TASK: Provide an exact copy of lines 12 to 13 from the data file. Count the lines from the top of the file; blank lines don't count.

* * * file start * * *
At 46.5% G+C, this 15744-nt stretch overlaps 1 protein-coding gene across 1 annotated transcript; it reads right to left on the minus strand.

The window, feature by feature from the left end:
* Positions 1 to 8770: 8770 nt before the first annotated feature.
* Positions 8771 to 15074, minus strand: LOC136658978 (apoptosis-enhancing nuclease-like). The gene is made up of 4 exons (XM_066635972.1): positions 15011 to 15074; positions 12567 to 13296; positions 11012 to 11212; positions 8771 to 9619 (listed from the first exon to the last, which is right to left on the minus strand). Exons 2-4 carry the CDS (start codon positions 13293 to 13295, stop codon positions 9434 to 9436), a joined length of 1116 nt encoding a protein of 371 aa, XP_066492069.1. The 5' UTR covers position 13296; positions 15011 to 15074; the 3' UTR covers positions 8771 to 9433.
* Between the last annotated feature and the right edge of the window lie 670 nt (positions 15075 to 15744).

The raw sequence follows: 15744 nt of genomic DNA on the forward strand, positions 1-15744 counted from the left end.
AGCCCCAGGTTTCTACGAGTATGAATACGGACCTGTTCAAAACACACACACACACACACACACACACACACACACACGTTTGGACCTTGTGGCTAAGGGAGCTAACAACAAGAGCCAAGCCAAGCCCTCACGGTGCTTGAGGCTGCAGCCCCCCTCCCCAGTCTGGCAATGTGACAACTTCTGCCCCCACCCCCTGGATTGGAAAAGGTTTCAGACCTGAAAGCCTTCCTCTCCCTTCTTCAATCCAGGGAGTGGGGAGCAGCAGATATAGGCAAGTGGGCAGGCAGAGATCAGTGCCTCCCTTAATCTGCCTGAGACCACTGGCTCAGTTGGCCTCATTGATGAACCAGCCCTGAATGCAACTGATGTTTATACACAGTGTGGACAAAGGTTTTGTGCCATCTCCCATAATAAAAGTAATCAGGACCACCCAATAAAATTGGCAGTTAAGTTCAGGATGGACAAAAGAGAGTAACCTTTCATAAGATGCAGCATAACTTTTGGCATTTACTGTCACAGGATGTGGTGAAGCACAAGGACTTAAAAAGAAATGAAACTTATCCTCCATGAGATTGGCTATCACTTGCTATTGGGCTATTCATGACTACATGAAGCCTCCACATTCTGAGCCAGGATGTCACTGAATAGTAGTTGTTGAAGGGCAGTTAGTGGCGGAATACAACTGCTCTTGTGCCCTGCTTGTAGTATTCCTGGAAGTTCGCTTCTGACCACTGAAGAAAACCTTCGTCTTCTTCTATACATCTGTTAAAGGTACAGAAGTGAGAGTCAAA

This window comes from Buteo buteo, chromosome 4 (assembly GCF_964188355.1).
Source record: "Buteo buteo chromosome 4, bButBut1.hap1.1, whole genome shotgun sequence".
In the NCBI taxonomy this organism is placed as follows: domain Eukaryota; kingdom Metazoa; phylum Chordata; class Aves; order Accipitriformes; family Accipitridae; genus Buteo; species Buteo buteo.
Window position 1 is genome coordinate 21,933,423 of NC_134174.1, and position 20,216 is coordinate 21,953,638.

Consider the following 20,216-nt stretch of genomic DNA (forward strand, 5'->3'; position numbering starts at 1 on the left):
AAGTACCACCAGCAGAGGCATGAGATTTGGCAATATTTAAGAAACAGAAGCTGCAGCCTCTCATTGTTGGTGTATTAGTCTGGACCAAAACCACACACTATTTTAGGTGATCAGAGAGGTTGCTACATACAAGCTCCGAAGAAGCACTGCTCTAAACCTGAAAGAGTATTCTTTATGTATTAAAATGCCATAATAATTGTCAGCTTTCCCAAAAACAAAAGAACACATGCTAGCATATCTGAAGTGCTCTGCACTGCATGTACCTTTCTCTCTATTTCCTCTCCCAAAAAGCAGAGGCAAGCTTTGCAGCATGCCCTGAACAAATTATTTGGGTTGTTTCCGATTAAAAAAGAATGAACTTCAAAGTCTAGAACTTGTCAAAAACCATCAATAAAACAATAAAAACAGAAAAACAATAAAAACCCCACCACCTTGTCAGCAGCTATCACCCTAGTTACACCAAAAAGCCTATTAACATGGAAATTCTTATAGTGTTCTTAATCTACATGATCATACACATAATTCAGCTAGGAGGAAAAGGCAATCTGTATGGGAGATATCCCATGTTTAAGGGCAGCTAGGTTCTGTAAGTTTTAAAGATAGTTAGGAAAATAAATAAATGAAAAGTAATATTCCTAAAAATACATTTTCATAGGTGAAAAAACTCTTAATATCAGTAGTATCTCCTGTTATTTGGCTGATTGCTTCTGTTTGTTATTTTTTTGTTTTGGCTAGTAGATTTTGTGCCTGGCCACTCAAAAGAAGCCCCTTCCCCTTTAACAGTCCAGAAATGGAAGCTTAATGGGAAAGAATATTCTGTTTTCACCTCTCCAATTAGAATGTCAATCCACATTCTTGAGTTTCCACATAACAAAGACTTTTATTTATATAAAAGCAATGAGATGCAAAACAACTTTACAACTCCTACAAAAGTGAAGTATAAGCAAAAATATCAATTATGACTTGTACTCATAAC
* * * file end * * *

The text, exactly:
Consider the following 20,216-nt stretch of genomic DNA (forward strand, 5'->3'; position numbering starts at 1 on the left):
AAGTACCACCAGCAGAGGCATGAGATTTGGCAATATTTAAGAAACAGAAGCTGCAGCCTCTCATTGTTGGTGTATTAGTCTGGACCAAAACCACACACTATTTTAGGTGATCAGAGAGGTTGCTACATACAAGCTCCGAAGAAGCACTGCTCTAAACCTGAAAGAGTATTCTTTATGTATTAAAATGCCATAATAATTGTCAGCTTTCCCAAAAACAAAAGAACACATGCTAGCATATCTGAAGTGCTCTGCACTGCATGTACCTTTCTCTCTATTTCCTCTCCCAAAAAGCAGAGGCAAGCTTTGCAGCATGCCCTGAACAAATTATTTGGGTTGTTTCCGATTAAAAAAGAATGAACTTCAAAGTCTAGAACTTGTCAAAAACCATCAATAAAACAATAAAAACAGAAAAACAATAAAAACCCCACCACCTTGTCAGCAGCTATCACCCTAGTTACACCAAAAAGCCTATTAACATGGAAATTCTTATAGTGTTCTTAATCTACATGATCATACACATAATTCAGCTAGGAGGAAAAGGCAATCTGTATGGGAGATATCCCATGTTTAAGGGCAGCTAGGTTCTGTAAGTTTTAAAGATAGTTAGGAAAATAAATAAATGAAAAGTAATATTCCTAAAAATACATTTTCATAGGTGAAAAAACTCTTAATATCAGTAGTATCTCCTGTTATTTGGCTGATTGCTTCTGTTTGTTATTTTTTTGTTTTGGCTAGTAGATTTTGTGCCTGGCCACTCAAAAGAAGCCCCTTCCCCTTTAACAGTCCAGAAATGGAAGCTTAATGGGAAAGAATATTCTGTTTTCACCTCTCCAATTAGAATGTCAATCCACATTCTTGAGTTTCCACATAACAAAGACTTTTATTTATATAAAAGCAATGAGATGCAAAACAACTTTACAACTCCTACAAAAGTGAAGTATAAGCAAAAATATCAATTATGACTTGTACTCATAAC